In his embodiment (lichaamelijkheid), man functions as subject, and not as object, in all of the modal aspects.(“Van Peursen’s Critische Vragen bij “A New Critique of Theoretical Thought,” Philosophia Reformata 25 (1960, 97-150, at 132). But man’s selfhood can never be identified with his embodiment. The body is the “temple” of God’s Spirit, but not the center and the radix of our humanity, which is created according to God’s image.(p. 133).

According to Dooyeweerd’s view of creation, we were first created as an undifferentiated supratemporal unity. Thereafter there was a forming of us, and a placing within or a fitting within temporal reality. Dooyeweerd speaks of two kinds of generation: a spiritual and a bodily generation:

Wij zijn geestelijk zaad van Adam, zoals wij naar het tijdelijk vleesch zijn van zijn vleesch en bloed van zijn bloed, want er is tweeërlei lijn van generatie; er is een geestelijk lijn en er is een lichamelijke lijn en dan zijn wij naar den blode uit Adam gesproden. (Dooyeweerd: “Calvijn als Bouwer” in Polemios2/22 Aug. 23/1947, in Folder Miscellaneous Articles, 1940-50, archives, ICS).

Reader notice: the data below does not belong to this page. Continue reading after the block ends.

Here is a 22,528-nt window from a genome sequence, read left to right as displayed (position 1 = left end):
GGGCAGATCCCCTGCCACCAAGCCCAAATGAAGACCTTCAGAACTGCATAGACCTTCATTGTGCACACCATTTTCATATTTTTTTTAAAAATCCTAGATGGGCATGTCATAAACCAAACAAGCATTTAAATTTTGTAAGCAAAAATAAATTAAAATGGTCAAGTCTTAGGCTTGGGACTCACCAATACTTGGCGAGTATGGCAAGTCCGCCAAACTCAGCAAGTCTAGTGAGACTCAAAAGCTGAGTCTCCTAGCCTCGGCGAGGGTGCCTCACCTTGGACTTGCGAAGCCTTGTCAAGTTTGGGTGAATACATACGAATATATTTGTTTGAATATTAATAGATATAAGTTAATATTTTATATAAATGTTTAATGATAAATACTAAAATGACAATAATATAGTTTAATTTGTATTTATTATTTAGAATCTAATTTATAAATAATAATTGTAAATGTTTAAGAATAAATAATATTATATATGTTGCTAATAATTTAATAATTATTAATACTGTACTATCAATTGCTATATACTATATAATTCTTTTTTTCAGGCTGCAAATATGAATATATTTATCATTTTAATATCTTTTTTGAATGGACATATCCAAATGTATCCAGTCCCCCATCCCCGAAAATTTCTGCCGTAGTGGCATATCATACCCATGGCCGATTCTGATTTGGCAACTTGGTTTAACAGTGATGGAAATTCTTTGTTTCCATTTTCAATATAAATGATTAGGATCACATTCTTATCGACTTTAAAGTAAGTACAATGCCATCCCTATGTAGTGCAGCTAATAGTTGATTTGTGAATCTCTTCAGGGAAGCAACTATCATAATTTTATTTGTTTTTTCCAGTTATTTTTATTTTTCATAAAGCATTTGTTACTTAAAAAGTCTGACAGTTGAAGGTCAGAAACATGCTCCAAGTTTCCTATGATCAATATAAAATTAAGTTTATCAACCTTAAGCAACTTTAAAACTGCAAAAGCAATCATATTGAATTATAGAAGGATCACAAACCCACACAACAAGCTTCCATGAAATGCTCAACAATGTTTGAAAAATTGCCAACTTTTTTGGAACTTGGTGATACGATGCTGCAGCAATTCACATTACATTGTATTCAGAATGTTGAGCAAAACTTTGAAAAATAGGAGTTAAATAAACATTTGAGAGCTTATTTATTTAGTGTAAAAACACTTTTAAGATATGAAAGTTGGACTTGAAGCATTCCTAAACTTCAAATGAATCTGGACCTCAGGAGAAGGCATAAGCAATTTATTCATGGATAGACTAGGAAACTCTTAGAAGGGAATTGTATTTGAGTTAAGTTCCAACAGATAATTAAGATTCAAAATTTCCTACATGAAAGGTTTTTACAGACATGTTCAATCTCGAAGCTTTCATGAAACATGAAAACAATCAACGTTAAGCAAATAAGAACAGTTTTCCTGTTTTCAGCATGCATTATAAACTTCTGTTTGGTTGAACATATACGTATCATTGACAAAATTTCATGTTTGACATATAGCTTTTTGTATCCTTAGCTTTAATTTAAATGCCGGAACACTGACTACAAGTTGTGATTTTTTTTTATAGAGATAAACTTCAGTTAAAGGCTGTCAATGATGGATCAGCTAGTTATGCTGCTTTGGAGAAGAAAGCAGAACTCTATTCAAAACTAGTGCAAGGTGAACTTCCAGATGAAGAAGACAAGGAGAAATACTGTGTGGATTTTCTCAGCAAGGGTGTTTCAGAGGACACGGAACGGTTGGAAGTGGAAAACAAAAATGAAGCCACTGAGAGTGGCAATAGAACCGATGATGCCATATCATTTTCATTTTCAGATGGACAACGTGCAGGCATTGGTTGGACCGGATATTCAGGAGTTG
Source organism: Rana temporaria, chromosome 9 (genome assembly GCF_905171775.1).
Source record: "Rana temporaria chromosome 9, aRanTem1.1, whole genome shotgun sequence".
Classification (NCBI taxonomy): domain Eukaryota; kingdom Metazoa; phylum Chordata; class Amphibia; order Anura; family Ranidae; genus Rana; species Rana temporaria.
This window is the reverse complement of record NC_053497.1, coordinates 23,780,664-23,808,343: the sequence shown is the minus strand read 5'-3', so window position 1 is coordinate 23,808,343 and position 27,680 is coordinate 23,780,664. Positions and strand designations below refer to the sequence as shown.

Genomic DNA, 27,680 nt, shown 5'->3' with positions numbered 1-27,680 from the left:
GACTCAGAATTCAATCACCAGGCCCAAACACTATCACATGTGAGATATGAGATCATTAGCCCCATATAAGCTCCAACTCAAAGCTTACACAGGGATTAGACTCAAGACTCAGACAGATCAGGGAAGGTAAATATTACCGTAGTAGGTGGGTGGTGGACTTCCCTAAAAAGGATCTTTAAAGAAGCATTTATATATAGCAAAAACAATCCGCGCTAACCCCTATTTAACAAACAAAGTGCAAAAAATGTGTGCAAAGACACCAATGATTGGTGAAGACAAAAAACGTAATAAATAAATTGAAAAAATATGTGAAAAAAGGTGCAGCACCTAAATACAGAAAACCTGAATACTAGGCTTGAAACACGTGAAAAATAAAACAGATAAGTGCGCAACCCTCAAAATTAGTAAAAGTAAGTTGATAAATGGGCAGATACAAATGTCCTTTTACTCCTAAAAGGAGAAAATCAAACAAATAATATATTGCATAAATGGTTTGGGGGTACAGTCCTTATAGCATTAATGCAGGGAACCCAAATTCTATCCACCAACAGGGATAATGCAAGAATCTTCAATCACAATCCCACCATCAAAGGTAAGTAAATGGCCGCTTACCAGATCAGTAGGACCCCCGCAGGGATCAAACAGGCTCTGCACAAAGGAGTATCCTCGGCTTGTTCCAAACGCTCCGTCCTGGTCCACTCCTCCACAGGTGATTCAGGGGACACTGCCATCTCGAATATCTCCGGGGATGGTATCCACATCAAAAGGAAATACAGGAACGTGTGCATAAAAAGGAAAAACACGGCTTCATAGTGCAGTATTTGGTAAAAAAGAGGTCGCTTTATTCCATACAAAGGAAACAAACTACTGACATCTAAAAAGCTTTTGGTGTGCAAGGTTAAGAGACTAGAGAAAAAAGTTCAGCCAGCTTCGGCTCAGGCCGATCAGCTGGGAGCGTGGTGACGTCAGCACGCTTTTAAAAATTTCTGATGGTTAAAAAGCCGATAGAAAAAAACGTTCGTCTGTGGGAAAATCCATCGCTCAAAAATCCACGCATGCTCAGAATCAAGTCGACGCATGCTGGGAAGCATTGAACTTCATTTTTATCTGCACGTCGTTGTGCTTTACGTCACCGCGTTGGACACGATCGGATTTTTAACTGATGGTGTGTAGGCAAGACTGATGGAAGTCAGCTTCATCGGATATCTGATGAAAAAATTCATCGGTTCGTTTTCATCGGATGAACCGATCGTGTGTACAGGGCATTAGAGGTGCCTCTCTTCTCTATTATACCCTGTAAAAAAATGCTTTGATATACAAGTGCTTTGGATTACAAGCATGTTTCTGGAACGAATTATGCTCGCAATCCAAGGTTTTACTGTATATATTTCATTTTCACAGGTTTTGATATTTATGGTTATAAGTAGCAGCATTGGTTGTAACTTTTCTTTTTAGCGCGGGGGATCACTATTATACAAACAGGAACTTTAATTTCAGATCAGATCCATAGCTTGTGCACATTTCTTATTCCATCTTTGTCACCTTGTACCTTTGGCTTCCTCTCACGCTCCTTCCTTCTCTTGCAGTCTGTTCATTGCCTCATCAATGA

Dooyeweerd’s position regarding the nature of our temporal “body” is set out in his “32 Propositions of Anthropology” ((De leer van den mensch in de W.D.W., Corr. Bladen 5 (1942). Our “body” is an “enkaptic” intertwining of four individuality structures:

1. the physico-chemical structure (inorganic)
2. the biotic structure (vegetative)
3. the psychic or instinctual feeling structure
4. the act structure. Our acts come forth from our center, but these acts function within the enkaptically structured whole of the human body.

But these structures are only of the temporal bodily form, and not of the supratemporal selfhood:

The human body is man himself in the structural whole of his temporal appearance (NC II, 89)

Dooyeweerd says that the Biblical dichotomy of soul and body is not to be found in the temporal, but in the nonduality [twee (-een)heid] of the supratemporal religious center or the root (the ‘heart’ or ‘soul’) and the whole mantle of temporal functions (the ‘body’):

Juist daarom zoekt de W. d. W. de schriftuurlijke dichotomie van ziel en lichaam niet in het tijdelijke maar in de twee (-een)heid van het boven-tijdelijk religieuze centrum of den wortel (het “hart” of de “ziel”) en den geheelen tijdelijken functie-mantel (het “lichaam”). (“Kuyper’s Wetenschapsleer,” Philosophia Reformata (1939), 204).

[Just because of this, the Philosophy of the Law-Idea seeks the biblical dichotomy of soul and body not in the temporal, but in the nonduality of the supratemporal religious center or root (the “heart” or the “soul”) and the whole temporal mantle of functions (the “body.”]